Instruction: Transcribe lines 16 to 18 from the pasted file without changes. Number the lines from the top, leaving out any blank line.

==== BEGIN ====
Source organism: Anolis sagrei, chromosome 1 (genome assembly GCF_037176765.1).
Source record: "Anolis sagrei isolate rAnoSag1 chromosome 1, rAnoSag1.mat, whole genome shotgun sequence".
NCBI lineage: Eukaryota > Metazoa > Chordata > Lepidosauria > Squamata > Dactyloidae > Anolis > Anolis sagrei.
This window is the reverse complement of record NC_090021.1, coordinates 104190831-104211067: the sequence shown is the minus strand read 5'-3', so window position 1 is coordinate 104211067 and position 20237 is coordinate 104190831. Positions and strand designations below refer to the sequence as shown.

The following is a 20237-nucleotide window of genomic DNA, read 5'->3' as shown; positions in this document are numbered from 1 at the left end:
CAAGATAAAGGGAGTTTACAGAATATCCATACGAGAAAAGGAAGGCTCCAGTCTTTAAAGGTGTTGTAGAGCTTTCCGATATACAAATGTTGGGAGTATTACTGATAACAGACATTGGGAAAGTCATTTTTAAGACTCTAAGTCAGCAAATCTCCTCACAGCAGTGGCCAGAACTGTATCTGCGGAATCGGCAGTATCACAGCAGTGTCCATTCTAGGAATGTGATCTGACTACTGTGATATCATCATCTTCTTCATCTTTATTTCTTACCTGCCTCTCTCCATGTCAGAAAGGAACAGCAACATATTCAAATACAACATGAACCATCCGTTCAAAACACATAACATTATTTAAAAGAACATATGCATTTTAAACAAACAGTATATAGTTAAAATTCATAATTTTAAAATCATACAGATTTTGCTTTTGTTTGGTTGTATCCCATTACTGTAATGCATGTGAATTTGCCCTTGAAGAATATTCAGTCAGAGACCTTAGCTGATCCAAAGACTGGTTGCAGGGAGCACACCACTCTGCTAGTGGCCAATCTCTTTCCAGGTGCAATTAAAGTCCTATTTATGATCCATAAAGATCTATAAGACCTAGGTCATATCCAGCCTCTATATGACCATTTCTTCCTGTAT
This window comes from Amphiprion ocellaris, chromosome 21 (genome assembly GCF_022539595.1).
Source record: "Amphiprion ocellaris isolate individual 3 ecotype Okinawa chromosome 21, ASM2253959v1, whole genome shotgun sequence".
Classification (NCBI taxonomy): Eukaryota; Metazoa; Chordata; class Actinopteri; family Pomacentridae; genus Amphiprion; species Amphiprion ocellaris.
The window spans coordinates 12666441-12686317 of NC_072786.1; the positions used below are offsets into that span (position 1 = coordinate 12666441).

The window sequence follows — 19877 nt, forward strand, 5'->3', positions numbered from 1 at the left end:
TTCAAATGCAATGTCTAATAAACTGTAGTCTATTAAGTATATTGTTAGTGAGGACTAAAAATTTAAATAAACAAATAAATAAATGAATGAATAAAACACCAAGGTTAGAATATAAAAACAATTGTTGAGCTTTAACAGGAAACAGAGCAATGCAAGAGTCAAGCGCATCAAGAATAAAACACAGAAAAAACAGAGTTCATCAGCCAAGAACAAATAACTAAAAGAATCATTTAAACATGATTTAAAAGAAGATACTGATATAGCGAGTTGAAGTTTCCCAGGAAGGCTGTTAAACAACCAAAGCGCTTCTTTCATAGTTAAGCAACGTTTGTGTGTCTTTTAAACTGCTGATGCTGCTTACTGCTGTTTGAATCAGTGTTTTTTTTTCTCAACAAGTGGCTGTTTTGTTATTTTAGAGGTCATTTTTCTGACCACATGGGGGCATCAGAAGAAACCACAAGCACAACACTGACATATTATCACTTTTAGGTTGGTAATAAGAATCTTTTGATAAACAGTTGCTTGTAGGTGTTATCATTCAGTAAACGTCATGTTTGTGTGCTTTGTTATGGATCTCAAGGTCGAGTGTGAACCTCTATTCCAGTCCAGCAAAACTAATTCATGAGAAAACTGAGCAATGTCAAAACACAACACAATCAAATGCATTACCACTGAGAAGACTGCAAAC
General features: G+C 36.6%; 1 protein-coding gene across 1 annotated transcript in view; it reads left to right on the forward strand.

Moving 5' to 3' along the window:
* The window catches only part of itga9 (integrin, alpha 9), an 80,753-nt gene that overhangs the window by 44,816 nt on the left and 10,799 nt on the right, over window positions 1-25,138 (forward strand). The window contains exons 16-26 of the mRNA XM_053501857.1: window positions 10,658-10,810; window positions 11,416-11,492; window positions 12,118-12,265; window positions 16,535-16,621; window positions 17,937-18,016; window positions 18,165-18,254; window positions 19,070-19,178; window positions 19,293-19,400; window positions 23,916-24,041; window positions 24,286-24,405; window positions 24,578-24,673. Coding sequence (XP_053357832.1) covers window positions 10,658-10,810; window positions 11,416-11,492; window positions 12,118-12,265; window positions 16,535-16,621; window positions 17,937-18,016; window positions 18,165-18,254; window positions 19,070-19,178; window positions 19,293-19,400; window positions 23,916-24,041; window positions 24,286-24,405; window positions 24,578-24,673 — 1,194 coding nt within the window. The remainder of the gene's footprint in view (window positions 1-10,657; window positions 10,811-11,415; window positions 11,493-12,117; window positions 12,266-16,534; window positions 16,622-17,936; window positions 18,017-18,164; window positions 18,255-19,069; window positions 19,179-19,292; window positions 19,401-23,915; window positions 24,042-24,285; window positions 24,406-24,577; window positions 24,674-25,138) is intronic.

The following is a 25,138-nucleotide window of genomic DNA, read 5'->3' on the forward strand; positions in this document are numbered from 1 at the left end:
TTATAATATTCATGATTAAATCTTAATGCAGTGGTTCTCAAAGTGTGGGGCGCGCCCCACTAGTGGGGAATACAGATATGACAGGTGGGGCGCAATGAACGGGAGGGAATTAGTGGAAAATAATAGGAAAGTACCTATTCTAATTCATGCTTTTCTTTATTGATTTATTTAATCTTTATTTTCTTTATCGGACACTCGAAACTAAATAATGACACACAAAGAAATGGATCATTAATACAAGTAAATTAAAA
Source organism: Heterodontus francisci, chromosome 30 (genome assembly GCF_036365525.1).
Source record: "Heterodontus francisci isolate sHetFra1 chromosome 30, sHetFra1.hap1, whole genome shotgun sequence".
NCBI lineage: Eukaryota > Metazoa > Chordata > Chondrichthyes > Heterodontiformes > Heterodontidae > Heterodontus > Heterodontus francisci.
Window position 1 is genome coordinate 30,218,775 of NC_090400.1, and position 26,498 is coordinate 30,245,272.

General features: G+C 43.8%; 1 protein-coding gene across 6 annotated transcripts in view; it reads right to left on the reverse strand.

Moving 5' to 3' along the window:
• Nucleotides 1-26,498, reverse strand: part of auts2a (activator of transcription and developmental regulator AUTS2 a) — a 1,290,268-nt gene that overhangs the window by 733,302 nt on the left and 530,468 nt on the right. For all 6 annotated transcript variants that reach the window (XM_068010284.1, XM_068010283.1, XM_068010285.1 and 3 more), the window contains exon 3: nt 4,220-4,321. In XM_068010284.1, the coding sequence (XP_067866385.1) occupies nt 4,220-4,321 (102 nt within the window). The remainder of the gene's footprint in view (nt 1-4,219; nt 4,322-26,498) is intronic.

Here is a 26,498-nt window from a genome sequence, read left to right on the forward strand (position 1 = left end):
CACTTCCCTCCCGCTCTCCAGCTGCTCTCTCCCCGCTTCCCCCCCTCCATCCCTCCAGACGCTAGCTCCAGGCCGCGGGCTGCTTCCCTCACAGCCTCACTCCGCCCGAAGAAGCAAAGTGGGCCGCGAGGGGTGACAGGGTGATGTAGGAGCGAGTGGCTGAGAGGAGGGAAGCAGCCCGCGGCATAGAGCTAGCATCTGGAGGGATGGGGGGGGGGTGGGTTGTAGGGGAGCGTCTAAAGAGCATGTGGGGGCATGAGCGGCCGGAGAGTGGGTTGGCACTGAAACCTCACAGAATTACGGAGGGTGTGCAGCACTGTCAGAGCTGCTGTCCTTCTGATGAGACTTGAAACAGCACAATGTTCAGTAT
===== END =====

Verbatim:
The following is a 25,138-nucleotide window of genomic DNA, read 5'->3' on the forward strand; positions in this document are numbered from 1 at the left end:
TTATAATATTCATGATTAAATCTTAATGCAGTGGTTCTCAAAGTGTGGGGCGCGCCCCACTAGTGGGGAATACAGATATGACAGGTGGGGCGCAATGAACGGGAGGGAATTAGTGGAAAATAATAGGAAAGTACCTATTCTAATTCATGCTTTTCTTTATTGATTTATTTAATCTTTATTTTCTTTATCGGACACTCGAAACTAAATAATGACACACAAAGAAATGGATCATTAATACAAGTAAATTAAAA
Source organism: Heterodontus francisci, chromosome 30 (genome assembly GCF_036365525.1).